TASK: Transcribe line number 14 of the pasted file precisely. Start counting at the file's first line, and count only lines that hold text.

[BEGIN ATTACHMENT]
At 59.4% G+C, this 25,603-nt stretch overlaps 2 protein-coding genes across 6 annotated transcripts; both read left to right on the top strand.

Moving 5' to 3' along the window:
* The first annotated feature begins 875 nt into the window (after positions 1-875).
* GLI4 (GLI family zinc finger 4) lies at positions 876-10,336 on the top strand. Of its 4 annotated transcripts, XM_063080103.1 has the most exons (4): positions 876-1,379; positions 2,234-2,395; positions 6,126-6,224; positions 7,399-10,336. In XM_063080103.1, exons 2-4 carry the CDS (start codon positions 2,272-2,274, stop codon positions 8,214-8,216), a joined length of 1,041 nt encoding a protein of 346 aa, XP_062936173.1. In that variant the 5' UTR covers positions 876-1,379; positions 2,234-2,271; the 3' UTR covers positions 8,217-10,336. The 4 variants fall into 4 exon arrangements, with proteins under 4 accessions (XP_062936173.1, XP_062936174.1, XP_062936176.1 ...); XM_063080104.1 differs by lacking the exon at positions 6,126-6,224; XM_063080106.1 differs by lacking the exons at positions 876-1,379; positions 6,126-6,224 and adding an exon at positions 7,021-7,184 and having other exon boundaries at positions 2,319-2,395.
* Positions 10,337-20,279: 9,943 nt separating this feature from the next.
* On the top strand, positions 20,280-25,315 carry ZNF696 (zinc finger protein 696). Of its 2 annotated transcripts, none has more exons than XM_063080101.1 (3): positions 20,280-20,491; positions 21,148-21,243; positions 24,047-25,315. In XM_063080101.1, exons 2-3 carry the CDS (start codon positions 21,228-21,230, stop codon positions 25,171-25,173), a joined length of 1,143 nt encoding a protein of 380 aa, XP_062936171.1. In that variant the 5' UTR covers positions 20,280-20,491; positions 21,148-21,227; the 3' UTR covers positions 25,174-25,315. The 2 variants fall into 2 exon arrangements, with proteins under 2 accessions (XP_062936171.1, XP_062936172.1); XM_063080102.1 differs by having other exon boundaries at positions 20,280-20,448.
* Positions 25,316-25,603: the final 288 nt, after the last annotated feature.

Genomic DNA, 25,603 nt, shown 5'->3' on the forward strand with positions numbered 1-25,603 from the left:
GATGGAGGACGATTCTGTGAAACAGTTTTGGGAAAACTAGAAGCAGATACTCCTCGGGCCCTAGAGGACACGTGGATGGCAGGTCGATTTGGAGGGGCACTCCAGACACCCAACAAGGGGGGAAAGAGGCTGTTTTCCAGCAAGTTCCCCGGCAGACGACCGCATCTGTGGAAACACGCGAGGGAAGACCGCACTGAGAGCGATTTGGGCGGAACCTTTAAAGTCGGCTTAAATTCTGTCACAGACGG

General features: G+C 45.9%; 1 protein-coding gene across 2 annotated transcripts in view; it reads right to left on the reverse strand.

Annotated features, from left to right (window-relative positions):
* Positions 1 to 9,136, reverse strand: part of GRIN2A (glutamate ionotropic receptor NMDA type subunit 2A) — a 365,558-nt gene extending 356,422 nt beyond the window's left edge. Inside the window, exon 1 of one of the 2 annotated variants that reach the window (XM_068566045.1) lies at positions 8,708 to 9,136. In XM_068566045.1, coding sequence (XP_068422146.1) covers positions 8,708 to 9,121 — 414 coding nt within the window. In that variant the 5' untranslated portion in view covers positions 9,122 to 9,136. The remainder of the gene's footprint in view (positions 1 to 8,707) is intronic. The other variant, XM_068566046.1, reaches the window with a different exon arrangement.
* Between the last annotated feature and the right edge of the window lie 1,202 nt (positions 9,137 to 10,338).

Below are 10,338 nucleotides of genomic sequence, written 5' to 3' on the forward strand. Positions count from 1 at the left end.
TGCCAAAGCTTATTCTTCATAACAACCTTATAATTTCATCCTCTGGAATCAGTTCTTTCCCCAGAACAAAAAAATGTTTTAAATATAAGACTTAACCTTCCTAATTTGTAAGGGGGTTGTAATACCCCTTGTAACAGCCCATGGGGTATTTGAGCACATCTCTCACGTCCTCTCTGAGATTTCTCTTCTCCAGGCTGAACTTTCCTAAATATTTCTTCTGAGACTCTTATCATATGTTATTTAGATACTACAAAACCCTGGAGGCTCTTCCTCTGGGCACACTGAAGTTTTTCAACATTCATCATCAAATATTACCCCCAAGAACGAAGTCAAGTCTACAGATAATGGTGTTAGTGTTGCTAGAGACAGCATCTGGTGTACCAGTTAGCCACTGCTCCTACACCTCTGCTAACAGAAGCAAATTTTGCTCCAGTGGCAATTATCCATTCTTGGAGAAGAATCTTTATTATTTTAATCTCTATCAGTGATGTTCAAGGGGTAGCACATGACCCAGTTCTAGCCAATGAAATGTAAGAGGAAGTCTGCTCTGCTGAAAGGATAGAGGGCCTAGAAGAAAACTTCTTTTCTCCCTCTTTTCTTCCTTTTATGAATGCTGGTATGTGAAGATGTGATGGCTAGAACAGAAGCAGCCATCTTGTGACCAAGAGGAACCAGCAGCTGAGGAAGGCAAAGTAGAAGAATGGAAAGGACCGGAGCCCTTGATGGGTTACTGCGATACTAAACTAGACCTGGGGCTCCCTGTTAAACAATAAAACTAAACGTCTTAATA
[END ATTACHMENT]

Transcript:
Below are 10,338 nucleotides of genomic sequence, written 5' to 3' on the forward strand. Positions count from 1 at the left end.